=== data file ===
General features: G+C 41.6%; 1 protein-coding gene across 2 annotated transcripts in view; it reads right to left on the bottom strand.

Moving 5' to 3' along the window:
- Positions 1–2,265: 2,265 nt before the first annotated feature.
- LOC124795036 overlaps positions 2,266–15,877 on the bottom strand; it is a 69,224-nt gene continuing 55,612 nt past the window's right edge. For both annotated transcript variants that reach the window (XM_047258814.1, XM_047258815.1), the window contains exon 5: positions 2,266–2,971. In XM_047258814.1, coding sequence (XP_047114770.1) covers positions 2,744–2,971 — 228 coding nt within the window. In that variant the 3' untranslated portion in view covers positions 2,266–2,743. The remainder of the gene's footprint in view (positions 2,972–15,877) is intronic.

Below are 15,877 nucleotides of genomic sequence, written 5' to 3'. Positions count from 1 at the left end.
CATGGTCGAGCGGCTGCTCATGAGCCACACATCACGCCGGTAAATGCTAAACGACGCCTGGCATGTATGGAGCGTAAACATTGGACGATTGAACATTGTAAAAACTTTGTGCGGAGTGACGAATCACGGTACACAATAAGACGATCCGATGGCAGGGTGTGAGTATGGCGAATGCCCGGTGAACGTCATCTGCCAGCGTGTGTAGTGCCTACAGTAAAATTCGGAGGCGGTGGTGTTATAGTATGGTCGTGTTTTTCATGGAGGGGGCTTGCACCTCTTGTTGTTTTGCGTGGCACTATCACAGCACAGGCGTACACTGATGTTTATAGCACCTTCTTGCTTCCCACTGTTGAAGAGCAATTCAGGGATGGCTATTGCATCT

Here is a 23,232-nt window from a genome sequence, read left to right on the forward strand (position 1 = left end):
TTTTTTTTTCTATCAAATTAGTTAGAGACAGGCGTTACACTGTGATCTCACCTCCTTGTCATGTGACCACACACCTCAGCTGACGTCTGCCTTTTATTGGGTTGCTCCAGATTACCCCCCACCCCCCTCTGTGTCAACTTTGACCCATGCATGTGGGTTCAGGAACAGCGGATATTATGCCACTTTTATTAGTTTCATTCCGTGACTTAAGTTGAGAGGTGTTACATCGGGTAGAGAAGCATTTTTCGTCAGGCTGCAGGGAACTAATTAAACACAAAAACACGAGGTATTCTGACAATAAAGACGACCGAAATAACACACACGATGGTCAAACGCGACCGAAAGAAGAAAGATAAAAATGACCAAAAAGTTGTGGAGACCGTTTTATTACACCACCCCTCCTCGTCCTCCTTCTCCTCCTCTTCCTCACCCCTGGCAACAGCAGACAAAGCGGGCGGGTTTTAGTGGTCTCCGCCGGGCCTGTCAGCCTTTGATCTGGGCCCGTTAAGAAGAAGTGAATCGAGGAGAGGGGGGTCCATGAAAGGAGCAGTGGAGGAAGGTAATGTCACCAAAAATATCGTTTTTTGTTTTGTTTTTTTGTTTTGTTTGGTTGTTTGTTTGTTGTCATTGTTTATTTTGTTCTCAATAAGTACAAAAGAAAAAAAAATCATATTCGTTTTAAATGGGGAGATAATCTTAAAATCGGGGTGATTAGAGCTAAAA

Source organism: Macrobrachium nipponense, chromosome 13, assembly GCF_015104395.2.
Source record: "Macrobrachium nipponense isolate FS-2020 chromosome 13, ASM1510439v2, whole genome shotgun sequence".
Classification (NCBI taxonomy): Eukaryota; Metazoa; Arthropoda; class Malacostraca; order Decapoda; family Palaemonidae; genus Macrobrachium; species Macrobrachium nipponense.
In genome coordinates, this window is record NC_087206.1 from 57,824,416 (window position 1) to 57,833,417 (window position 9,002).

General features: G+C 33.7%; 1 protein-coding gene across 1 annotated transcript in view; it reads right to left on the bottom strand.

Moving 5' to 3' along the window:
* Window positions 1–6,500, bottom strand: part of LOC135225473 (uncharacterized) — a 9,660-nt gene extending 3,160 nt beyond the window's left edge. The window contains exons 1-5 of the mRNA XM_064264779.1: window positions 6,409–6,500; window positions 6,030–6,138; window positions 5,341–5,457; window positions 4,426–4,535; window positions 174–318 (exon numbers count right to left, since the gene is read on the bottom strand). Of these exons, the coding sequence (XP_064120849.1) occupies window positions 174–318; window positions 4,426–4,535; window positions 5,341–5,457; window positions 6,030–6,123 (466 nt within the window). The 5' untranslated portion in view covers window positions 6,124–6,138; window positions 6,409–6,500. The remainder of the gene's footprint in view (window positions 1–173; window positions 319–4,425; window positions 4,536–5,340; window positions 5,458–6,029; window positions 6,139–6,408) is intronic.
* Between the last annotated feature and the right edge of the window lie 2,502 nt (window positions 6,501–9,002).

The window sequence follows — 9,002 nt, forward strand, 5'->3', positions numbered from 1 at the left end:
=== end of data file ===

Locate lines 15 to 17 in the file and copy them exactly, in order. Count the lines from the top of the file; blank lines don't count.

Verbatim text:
* Window positions 1–6,500, bottom strand: part of LOC135225473 (uncharacterized) — a 9,660-nt gene extending 3,160 nt beyond the window's left edge. The window contains exons 1-5 of the mRNA XM_064264779.1: window positions 6,409–6,500; window positions 6,030–6,138; window positions 5,341–5,457; window positions 4,426–4,535; window positions 174–318 (exon numbers count right to left, since the gene is read on the bottom strand). Of these exons, the coding sequence (XP_064120849.1) occupies window positions 174–318; window positions 4,426–4,535; window positions 5,341–5,457; window positions 6,030–6,123 (466 nt within the window). The 5' untranslated portion in view covers window positions 6,124–6,138; window positions 6,409–6,500. The remainder of the gene's footprint in view (window positions 1–173; window positions 319–4,425; window positions 4,536–5,340; window positions 5,458–6,029; window positions 6,139–6,408) is intronic.
* Between the last annotated feature and the right edge of the window lie 2,502 nt (window positions 6,501–9,002).

The window sequence follows — 9,002 nt, forward strand, 5'->3', positions numbered from 1 at the left end: